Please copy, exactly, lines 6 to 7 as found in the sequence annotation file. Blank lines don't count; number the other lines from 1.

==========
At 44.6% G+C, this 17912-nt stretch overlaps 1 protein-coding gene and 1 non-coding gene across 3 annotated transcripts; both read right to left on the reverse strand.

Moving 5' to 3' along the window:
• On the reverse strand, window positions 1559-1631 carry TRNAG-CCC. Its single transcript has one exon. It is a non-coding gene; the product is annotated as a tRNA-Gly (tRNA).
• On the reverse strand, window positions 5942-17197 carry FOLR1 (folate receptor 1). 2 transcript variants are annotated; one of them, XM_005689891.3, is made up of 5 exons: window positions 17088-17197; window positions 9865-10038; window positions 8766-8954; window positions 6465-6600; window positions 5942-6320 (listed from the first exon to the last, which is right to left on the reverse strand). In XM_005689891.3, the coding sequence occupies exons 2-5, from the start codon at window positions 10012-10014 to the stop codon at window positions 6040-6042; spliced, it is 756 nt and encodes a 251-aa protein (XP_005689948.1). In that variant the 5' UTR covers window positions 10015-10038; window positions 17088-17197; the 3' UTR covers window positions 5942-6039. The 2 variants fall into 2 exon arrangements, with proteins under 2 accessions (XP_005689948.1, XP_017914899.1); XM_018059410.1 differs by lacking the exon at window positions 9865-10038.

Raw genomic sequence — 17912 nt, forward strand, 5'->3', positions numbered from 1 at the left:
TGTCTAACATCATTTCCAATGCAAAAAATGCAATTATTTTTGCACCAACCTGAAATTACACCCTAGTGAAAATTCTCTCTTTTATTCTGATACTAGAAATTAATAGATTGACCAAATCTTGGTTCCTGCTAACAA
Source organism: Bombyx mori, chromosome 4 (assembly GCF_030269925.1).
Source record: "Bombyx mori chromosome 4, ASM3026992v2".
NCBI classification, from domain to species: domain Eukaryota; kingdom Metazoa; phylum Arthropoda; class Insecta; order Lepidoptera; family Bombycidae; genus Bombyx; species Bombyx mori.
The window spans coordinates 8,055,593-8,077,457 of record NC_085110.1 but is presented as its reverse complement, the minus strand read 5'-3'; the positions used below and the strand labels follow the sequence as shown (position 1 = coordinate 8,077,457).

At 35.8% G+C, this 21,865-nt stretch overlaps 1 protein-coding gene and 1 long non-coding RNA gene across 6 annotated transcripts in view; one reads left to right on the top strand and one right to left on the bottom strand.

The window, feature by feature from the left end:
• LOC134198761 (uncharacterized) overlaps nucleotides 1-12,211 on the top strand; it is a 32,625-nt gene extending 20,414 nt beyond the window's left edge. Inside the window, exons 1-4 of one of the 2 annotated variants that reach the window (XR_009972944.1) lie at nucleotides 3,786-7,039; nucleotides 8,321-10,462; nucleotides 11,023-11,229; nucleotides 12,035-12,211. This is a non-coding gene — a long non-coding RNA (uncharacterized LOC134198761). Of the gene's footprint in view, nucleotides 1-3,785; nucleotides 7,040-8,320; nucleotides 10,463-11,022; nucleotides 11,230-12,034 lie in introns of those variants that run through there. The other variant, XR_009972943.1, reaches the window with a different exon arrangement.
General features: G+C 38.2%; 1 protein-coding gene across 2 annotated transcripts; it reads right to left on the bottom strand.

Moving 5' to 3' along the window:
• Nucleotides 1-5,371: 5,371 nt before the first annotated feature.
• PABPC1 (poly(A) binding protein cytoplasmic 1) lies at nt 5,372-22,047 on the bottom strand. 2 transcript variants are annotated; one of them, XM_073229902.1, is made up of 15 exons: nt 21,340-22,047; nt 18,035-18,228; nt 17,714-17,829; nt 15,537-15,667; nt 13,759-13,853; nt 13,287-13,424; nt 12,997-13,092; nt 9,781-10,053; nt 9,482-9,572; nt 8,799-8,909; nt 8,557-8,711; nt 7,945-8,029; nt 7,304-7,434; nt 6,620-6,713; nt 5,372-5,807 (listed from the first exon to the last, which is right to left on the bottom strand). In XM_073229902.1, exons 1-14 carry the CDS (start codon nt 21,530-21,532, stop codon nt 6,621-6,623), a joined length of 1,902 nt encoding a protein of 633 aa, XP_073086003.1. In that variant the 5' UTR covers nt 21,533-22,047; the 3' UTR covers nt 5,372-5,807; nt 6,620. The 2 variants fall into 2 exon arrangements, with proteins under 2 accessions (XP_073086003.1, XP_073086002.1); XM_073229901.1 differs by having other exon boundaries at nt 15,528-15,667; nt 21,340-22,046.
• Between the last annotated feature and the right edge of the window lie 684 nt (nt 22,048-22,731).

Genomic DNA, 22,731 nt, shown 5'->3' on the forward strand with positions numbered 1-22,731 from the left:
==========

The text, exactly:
TGTCTAACATCATTTCCAATGCAAAAAATGCAATTATTTTTGCACCAACCTGAAATTACACCCTAGTGAAAATTCTCTCTTTTATTCTGATACTAGAAATTAATAGATTGACCAAATCTTGGTTCCTGCTAACAA
Source organism: Bombyx mori, chromosome 4 (assembly GCF_030269925.1).